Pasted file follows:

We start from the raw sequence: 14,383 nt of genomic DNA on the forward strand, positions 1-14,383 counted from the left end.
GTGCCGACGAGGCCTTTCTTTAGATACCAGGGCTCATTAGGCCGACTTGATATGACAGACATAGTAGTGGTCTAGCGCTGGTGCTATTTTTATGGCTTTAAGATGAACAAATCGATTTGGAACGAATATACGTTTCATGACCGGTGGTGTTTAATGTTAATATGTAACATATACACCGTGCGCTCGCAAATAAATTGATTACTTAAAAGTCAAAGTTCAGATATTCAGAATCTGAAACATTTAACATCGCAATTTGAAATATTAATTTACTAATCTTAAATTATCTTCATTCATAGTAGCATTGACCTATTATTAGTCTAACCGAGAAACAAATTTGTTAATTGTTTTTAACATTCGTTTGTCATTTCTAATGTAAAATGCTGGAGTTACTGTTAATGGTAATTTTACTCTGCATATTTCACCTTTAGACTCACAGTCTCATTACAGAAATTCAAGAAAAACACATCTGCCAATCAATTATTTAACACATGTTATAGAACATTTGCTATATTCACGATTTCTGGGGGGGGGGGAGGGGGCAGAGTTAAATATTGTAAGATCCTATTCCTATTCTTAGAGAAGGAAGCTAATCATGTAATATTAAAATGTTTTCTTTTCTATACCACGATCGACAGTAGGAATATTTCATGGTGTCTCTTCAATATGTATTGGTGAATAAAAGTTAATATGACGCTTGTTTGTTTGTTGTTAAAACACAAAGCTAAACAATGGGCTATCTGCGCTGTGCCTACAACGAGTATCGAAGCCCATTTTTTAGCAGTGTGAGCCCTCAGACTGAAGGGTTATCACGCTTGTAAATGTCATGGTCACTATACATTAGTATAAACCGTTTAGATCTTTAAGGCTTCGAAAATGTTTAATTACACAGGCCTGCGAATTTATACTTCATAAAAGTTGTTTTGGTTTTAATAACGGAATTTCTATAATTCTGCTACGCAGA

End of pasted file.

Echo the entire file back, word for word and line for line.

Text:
We start from the raw sequence: 14,383 nt of genomic DNA on the forward strand, positions 1-14,383 counted from the left end.
GTGCCGACGAGGCCTTTCTTTAGATACCAGGGCTCATTAGGCCGACTTGATATGACAGACATAGTAGTGGTCTAGCGCTGGTGCTATTTTTATGGCTTTAAGATGAACAAATCGATTTGGAACGAATATACGTTTCATGACCGGTGGTGTTTAATGTTAATATGTAACATATACACCGTGCGCTCGCAAATAAATTGATTACTTAAAAGTCAAAGTTCAGATATTCAGAATCTGAAACATTTAACATCGCAATTTGAAATATTAATTTACTAATCTTAAATTATCTTCATTCATAGTAGCATTGACCTATTATTAGTCTAACCGAGAAACAAATTTGTTAATTGTTTTTAACATTCGTTTGTCATTTCTAATGTAAAATGCTGGAGTTACTGTTAATGGTAATTTTACTCTGCATATTTCACCTTTAGACTCACAGTCTCATTACAGAAATTCAAGAAAAACACATCTGCCAATCAATTATTTAACACATGTTATAGAACATTTGCTATATTCACGATTTCTGGGGGGGGGGGAGGGGGCAGAGTTAAATATTGTAAGATCCTATTCCTATTCTTAGAGAAGGAAGCTAATCATGTAATATTAAAATGTTTTCTTTTCTATACCACGATCGACAGTAGGAATATTTCATGGTGTCTCTTCAATATGTATTGGTGAATAAAAGTTAATATGACGCTTGTTTGTTTGTTGTTAAAACACAAAGCTAAACAATGGGCTATCTGCGCTGTGCCTACAACGAGTATCGAAGCCCATTTTTTAGCAGTGTGAGCCCTCAGACTGAAGGGTTATCACGCTTGTAAATGTCATGGTCACTATACATTAGTATAAACCGTTTAGATCTTTAAGGCTTCGAAAATGTTTAATTACACAGGCCTGCGAATTTATACTTCATAAAAGTTGTTTTGGTTTTAATAACGGAATTTCTATAATTCTGCTACGCAGA